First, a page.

I remember when I first starting looking at Vogue in the 1970’s. I was in junior high school, living in Miami (which was super sleepy, almost a hick town, honestly) and living on my mother’s seamstress salary. Obviously, I wasn’t shopping for anything in Vogue, but I was dreaming. And here’s the thing, it wasn’t all about the clothes. The 70’s was a pretty dismal time economically, gas lines, etc. Vogue was an escape, especially for a young girl who had a desire to “get to the big city.” And that big city would be New York, of course. Oh, and throw Paris in while you’re at it. There were plenty of sexy, cool images (think Helmut Newton) and there were exotic locations and SUPER skinny models and everyone seemed to be dating a glam rocker (like Bryan Ferry). It was cool, and far away and UNDERGROUND. Because there was an underground then. Word of mouth was it, back then. If you weren’t connected you were out.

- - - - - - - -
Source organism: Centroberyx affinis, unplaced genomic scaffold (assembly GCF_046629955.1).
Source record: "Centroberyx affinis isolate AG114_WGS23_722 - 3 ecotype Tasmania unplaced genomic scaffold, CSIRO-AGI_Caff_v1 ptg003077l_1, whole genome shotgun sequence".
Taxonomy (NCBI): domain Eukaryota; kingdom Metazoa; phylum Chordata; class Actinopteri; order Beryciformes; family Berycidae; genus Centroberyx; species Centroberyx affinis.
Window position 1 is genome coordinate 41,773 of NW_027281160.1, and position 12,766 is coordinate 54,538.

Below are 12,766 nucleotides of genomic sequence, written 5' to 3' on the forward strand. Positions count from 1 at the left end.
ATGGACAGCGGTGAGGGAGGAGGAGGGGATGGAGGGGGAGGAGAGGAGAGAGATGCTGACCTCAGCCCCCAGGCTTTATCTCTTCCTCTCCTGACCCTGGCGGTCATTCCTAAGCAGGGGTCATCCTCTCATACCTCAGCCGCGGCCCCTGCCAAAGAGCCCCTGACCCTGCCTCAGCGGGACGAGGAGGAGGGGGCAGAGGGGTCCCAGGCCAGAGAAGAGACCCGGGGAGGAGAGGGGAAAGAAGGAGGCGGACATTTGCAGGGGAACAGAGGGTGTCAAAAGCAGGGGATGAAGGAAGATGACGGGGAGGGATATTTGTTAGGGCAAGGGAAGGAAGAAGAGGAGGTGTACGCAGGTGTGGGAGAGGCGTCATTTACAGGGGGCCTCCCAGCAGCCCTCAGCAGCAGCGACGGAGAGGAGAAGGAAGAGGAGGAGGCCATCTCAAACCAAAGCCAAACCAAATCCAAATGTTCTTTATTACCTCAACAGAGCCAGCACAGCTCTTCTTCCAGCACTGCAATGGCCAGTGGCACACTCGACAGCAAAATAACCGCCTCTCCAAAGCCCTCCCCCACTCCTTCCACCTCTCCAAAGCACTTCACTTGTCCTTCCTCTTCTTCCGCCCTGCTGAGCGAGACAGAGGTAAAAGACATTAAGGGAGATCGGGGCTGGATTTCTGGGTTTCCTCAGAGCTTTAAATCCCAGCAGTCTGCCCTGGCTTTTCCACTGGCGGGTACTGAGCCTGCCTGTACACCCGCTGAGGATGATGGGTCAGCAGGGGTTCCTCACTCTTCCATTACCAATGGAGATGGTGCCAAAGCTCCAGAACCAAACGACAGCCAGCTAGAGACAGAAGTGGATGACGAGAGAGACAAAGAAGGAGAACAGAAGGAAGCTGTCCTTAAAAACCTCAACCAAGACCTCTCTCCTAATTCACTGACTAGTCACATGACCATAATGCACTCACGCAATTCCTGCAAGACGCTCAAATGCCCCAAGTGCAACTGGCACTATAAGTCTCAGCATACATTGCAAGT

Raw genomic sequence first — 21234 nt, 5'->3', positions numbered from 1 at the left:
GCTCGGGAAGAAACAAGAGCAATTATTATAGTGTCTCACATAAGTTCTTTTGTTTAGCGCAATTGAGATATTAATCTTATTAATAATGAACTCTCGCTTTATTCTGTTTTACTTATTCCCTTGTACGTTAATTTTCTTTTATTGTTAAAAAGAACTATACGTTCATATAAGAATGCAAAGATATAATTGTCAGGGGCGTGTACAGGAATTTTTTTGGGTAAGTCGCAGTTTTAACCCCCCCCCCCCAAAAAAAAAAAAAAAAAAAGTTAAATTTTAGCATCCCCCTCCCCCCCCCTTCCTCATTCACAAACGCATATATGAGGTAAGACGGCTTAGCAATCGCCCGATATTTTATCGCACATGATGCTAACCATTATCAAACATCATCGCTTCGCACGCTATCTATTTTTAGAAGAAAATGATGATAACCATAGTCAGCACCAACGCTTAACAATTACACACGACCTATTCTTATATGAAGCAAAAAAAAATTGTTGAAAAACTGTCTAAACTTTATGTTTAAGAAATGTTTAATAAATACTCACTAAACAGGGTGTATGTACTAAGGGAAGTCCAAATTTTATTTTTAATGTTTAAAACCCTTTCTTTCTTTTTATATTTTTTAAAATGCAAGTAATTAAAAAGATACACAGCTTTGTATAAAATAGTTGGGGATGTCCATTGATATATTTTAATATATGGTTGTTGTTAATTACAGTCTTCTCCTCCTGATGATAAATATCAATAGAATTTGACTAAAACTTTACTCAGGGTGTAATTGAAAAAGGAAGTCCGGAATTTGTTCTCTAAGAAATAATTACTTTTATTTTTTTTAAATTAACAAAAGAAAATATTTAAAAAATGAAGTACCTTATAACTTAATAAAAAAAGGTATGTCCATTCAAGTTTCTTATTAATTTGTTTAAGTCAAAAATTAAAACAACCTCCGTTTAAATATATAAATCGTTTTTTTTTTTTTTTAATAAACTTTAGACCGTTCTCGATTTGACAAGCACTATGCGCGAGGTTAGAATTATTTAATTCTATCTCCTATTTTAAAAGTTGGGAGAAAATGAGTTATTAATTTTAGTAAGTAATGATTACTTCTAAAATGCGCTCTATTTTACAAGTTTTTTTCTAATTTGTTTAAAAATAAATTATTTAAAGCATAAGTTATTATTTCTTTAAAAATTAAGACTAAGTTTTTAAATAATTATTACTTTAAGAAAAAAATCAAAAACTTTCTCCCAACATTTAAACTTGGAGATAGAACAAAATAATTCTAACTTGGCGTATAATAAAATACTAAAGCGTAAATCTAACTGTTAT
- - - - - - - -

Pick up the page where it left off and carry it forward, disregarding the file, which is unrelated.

True, we often look back on our life and think it was better back then... Everyone does it, and ultimately it was never much better and often it was worse. But if I was a fashion magazine I’d work toward making things a bit more surreal, a lot more out of reach and as underground as possible. This concept may fly in the face of current thinking — we are all citizen reporters, aren’t we? Everything is accessible, right? BUT, that’s what made those books interesting in the bad old days. Or, I guess fashion can just accept that their bibles are on the way out. I sure do hope not, ‘cause there are still a lot of dreamers out there. Little girls, and big girls.